Indian Army will be using AI on myriads of platforms, such as:
Mechanized formations: To bolster Indian Army’s capabilities, in next 2-3 years, mechanized formations along India’s border, which it shares with Pakistan and China, will get Al-enabled tanks and armoured vehicles. This will help enhance their lethal accuracy and ground combat capabilities.
Night vision devices : Indian soldiers will get a AI-based night vision device which will be helmet-mounted, and attached to a wristband. The device will produce vibrations if it detects movement in the soldier’s vicinity. Soldiers patrolling on the border will benefit most with such devices. Those serving at Ladakh and North-eastern border of India, might also get live-translators which will help to translate Mandarin to different Indian languages
Predictive AI for Intelligence corps: In all probabilities Indian Army’s Intelligence corps is already using AI technology for predicting terrorist attacks and tracking terrorists. For such predictive analysis, AI systems depends on ‘big data analysis’ to interpret and identify terrorists by distinguishing what is distinct in the activity of a specific terrorist-subgroup. It is also used to filter the content on social media platforms. The Nagrota attack, they say, was predicted by AI system.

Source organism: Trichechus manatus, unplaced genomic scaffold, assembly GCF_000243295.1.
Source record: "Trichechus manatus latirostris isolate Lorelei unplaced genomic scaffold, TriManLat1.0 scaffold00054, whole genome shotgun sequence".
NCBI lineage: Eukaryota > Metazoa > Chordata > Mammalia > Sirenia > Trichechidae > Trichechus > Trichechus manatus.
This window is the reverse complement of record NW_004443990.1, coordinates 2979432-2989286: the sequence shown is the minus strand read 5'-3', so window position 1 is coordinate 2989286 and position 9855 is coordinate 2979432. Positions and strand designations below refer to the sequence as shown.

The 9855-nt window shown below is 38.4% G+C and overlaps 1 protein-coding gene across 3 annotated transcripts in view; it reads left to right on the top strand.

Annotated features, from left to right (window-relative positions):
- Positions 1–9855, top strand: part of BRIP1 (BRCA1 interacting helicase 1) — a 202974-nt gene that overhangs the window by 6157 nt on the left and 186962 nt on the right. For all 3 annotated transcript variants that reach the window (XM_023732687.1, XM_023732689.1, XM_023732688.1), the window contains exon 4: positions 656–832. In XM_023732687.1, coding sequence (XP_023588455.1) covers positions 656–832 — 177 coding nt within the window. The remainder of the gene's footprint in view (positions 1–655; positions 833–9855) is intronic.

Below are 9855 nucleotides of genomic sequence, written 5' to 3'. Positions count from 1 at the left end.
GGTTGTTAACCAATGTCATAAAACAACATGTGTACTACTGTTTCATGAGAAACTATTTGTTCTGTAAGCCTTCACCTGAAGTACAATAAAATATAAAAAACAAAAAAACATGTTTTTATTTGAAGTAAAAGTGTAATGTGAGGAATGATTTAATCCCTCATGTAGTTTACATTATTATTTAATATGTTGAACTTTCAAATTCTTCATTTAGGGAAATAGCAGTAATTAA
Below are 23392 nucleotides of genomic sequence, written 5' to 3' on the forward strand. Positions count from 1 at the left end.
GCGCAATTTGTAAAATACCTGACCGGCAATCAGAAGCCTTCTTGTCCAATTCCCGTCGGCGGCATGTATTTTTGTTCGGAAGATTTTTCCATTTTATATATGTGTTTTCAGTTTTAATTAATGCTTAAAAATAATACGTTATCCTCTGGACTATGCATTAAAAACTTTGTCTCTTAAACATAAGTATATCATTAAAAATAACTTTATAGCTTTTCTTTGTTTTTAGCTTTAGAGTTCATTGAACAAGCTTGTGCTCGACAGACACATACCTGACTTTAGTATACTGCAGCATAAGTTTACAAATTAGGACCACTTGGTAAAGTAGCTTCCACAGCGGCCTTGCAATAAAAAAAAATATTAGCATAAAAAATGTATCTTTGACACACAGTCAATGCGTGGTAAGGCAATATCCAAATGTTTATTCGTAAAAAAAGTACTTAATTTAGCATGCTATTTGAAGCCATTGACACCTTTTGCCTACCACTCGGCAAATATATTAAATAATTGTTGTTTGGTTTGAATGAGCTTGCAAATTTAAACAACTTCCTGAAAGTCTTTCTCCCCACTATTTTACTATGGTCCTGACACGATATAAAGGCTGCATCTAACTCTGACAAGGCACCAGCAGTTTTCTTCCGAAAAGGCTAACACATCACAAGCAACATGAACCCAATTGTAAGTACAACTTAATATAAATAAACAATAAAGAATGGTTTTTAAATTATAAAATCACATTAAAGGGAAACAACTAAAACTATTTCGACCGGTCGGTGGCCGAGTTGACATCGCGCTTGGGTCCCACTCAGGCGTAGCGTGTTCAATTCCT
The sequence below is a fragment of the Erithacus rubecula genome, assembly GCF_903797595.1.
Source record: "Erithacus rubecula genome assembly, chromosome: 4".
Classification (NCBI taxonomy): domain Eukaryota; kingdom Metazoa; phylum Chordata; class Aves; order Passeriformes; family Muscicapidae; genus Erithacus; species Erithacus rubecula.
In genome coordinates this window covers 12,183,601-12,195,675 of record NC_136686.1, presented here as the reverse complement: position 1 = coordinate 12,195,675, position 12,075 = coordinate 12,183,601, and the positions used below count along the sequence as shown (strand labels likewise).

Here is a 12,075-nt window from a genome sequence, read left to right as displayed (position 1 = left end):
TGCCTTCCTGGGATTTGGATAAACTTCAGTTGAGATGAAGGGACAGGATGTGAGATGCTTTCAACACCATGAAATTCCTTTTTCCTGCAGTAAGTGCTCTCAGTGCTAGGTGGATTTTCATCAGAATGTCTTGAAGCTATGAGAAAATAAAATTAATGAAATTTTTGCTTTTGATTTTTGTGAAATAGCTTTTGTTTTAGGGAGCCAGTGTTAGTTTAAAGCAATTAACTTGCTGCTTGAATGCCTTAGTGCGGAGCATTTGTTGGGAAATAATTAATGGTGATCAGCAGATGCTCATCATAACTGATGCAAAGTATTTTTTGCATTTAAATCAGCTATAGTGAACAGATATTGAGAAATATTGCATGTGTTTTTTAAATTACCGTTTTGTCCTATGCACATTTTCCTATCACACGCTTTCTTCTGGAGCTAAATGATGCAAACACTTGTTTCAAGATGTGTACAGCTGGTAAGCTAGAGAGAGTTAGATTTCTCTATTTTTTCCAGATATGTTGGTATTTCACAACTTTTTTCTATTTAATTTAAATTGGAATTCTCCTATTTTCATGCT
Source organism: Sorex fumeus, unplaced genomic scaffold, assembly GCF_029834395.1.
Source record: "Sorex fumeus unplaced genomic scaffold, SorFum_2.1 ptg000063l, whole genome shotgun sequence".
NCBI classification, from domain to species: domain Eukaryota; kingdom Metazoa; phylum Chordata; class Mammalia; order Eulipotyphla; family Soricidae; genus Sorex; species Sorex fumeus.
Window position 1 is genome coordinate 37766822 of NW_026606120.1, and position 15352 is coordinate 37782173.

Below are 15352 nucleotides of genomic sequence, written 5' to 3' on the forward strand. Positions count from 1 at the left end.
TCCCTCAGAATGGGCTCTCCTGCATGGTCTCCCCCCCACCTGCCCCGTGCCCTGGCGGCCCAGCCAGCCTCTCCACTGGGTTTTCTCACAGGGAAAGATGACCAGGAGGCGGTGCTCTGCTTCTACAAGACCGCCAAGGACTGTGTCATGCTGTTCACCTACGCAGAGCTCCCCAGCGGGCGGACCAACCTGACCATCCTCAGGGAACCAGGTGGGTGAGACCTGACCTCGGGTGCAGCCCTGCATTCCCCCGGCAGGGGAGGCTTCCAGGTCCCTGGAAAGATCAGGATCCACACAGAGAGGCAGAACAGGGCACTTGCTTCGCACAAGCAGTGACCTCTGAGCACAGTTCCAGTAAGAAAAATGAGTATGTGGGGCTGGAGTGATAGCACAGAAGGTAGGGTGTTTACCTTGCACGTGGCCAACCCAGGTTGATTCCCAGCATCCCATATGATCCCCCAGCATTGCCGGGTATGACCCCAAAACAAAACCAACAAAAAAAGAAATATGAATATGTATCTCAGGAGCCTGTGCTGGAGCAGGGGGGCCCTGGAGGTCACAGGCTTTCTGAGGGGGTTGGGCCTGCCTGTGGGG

Intelligence surveillance and reconnaissance (ISR): American Army’s Project Maven is an example of how ISR can be utilized to identify terrorists from video footage obtained from drones. ISR can be used in unmanned entities like submarines, ships, vehicles and drones. The centre of artificial intelligence and robotics (CAIR) in the Defence research and development organisation (DRDO) has developed several probes for surveillance and reconnaissance, like snake robots, hexa-bots, and sentries based on autonomous technology. DRDO is also working on a classified project—AURA, which is an autonomous unmanned combat air vehicle (UCAV). It will be capable of releasing missiles, bombs and precision guided munitions.
Reliance on Artificial technology and machine learning will require our defence forces to depend on the highly skilled professionals in the field, from private sector. Ergo, Indian defence forces will have to build an ecosystem where innovation and funding do not run dry. Also, India will have to seek autonomy when it comes data collection and interpretation, as reliance on remote servers outside its borders could come at the cost of security compromise.